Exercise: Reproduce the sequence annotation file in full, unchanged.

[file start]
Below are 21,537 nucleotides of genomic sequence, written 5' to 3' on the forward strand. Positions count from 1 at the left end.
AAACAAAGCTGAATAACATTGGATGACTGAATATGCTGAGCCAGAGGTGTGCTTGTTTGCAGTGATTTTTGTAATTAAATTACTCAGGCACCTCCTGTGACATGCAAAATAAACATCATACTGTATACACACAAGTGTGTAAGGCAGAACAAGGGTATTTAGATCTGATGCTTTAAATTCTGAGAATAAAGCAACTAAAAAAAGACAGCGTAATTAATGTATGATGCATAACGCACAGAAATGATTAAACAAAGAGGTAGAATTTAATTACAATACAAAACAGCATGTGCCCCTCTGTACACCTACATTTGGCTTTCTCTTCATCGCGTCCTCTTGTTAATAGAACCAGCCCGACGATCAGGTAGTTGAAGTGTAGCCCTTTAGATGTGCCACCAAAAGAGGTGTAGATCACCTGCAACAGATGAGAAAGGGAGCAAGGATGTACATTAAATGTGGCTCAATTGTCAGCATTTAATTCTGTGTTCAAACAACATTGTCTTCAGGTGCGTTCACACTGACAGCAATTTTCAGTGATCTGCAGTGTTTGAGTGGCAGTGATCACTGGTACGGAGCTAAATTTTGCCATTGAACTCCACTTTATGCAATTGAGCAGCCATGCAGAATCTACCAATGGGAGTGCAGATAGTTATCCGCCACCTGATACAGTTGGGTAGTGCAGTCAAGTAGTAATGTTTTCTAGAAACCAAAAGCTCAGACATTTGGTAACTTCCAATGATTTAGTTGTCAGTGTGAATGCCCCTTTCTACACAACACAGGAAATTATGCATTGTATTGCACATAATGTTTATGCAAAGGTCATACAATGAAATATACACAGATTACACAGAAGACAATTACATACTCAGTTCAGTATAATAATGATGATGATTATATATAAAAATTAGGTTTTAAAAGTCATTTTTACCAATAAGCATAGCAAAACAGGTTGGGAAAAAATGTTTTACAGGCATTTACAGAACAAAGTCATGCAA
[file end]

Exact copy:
Below are 21,537 nucleotides of genomic sequence, written 5' to 3' on the forward strand. Positions count from 1 at the left end.
AAACAAAGCTGAATAACATTGGATGACTGAATATGCTGAGCCAGAGGTGTGCTTGTTTGCAGTGATTTTTGTAATTAAATTACTCAGGCACCTCCTGTGACATGCAAAATAAACATCATACTGTATACACACAAGTGTGTAAGGCAGAACAAGGGTATTTAGATCTGATGCTTTAAATTCTGAGAATAAAGCAACTAAAAAAAGACAGCGTAATTAATGTATGATGCATAACGCACAGAAATGATTAAACAAAGAGGTAGAATTTAATTACAATACAAAACAGCATGTGCCCCTCTGTACACCTACATTTGGCTTTCTCTTCATCGCGTCCTCTTGTTAATAGAACCAGCCCGACGATCAGGTAGTTGAAGTGTAGCCCTTTAGATGTGCCACCAAAAGAGGTGTAGATCACCTGCAACAGATGAGAAAGGGAGCAAGGATGTACATTAAATGTGGCTCAATTGTCAGCATTTAATTCTGTGTTCAAACAACATTGTCTTCAGGTGCGTTCACACTGACAGCAATTTTCAGTGATCTGCAGTGTTTGAGTGGCAGTGATCACTGGTACGGAGCTAAATTTTGCCATTGAACTCCACTTTATGCAATTGAGCAGCCATGCAGAATCTACCAATGGGAGTGCAGATAGTTATCCGCCACCTGATACAGTTGGGTAGTGCAGTCAAGTAGTAATGTTTTCTAGAAACCAAAAGCTCAGACATTTGGTAACTTCCAATGATTTAGTTGTCAGTGTGAATGCCCCTTTCTACACAACACAGGAAATTATGCATTGTATTGCACATAATGTTTATGCAAAGGTCATACAATGAAATATACACAGATTACACAGAAGACAATTACATACTCAGTTCAGTATAATAATGATGATGATTATATATAAAAATTAGGTTTTAAAAGTCATTTTTACCAATAAGCATAGCAAAACAGGTTGGGAAAAAATGTTTTACAGGCATTTACAGAACAAAGTCATGCAA